CASA volunteers needed
It is awareness week for a local organization that recruits volunteers to support children in the foster care system.
Alana Maddox is the Program Director for Big Country CASA in Taylor County.
“CASA stands for Court Appointed Special Advocates. It is a program that uses volunteers to serve children who have been abused and neglected and are in the foster care system,” Maddox says.
The program has 18 volunteers but needs ten times that many to serve every child in the court system. Volunteers go through hours of training before taking the time-intensive role.
“You have to be in court when the child has court and the CASA attends family group conferences or any meetings that are working toward the best interest of the child,” Maddox says. “So it is not something that you do lightly.”
The CASA assigned to help one local girl did not take her role lightly. Janet Clem looked after the girl for almost a decade. To protect the girl’s identity, her real name will not be used in this interview. Instead, she will be called “Maya.” Maya was put into foster care as a small child and shuffled through ten different placements before being adopted. She is a teenager now and says her CASA saved her life.
“My CASA worker’s name is Granny Janet and she’s really really sweet and I know she really loves me and that makes my heart feel really warm inside,” Maya says.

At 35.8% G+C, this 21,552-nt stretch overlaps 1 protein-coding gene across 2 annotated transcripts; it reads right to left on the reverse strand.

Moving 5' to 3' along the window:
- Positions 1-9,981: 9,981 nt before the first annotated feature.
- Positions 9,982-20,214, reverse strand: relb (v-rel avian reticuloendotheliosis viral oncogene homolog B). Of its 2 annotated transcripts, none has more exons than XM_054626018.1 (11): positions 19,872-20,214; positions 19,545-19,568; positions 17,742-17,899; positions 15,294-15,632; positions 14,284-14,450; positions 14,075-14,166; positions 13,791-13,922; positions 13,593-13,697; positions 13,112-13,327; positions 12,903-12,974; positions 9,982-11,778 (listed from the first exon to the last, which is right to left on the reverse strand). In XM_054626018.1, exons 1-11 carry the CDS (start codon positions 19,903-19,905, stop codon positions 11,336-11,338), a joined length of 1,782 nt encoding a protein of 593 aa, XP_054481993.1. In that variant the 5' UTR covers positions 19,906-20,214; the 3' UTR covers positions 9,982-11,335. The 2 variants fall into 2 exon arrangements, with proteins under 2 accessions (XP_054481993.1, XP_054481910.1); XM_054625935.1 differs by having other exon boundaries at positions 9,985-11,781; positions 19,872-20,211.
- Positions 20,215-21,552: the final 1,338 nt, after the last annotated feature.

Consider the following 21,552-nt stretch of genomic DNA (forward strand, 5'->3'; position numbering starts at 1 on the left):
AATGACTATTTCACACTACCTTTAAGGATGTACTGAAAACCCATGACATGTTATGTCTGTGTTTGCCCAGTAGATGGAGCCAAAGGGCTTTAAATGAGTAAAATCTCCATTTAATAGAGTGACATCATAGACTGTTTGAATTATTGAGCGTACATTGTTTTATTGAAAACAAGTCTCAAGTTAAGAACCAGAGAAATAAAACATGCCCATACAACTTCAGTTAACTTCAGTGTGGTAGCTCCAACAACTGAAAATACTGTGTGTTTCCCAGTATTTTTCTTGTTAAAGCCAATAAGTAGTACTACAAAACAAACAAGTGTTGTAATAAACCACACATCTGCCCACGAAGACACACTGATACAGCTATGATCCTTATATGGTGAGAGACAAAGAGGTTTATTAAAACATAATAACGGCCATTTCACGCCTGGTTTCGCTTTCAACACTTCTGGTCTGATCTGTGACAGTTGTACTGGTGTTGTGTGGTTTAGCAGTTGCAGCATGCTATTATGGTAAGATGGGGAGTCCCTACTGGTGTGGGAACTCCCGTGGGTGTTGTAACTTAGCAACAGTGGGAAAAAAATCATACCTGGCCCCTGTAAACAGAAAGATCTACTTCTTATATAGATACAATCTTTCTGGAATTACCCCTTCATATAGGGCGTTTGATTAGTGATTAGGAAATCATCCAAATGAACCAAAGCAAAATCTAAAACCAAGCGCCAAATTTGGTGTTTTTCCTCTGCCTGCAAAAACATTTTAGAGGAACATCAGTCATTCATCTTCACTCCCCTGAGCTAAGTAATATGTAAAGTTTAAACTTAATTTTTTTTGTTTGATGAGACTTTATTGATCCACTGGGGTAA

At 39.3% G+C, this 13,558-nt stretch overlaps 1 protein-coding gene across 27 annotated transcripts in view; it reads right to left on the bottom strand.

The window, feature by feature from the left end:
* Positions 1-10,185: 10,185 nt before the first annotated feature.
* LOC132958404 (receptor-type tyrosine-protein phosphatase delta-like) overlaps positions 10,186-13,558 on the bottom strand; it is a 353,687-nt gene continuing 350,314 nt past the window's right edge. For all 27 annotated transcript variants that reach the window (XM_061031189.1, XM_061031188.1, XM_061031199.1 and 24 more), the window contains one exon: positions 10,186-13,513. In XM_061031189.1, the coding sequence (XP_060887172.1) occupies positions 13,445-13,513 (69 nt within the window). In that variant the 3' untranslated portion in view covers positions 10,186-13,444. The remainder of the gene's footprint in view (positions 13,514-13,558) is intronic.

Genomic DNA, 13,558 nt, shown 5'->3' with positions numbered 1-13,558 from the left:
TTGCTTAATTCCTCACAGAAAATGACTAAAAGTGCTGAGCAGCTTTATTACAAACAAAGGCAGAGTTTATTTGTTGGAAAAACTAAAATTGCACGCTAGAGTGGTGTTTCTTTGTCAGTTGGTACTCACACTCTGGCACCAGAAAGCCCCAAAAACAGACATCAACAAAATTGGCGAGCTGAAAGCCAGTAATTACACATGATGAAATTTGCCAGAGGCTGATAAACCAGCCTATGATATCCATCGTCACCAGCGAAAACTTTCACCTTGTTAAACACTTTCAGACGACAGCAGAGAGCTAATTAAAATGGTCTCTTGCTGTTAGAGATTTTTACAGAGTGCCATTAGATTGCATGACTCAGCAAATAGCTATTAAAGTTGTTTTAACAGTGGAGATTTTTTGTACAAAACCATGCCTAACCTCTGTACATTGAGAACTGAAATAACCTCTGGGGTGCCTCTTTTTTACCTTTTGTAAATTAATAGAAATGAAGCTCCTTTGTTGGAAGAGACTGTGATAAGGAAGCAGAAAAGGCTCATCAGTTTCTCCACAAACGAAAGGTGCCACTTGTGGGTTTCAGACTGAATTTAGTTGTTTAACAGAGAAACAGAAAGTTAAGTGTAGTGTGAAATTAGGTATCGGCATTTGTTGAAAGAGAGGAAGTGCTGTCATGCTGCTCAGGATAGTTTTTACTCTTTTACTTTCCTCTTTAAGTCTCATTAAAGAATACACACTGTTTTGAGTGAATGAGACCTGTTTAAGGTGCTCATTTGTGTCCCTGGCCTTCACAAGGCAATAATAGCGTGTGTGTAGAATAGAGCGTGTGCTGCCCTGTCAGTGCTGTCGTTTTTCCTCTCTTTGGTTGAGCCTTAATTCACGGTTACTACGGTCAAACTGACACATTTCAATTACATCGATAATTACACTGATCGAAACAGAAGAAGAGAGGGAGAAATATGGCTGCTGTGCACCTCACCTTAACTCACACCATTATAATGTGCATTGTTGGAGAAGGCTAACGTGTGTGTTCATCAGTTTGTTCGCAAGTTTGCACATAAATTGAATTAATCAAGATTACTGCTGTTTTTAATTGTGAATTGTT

Janet Clem, or as Maya calls her, “Granny Janet,” treated the girl like another grandchild- taking her out to eat and teaching her to bake. But she also kept a close eye on the homes where Maya was placed, even having her removed from one home because of poor conditions.
“I’ve known her since I was four but it kind of feels like as I climb up these years, it kind of feels like I’ve known her my whole life,” Maya says. “Because through every home that I’ve been through, I’ve learned that those people would only last a certain amount of time. But I knew I could always run to Granny Janet because she’s always there.”
Providing Stability is the key role of an advocate. Alana Maddox says children in foster care may see their social worker change, or like Maya, they may be in and out many different homes but their CASA is constant, always reliable.
“Children are the future of our community,” Maddox says. “And if a CASA can help a child or a sibling group get into a home where they feel loved, safe and secure, then that’s going to impact the rest of their lives. And it has a ripple effect because it’s going to impact the family and ultimately it’s going to impact our community. If children grow up feeling loved they’re going to be more productive citizens. They’re going to be people who can give back to the community because they have been given to in their own time of need.”
There are CASA programs throughout Texas but Big Country CASA was introduced to Abilene in April. More than 300 children are expected to be in the Taylor County foster care system this year.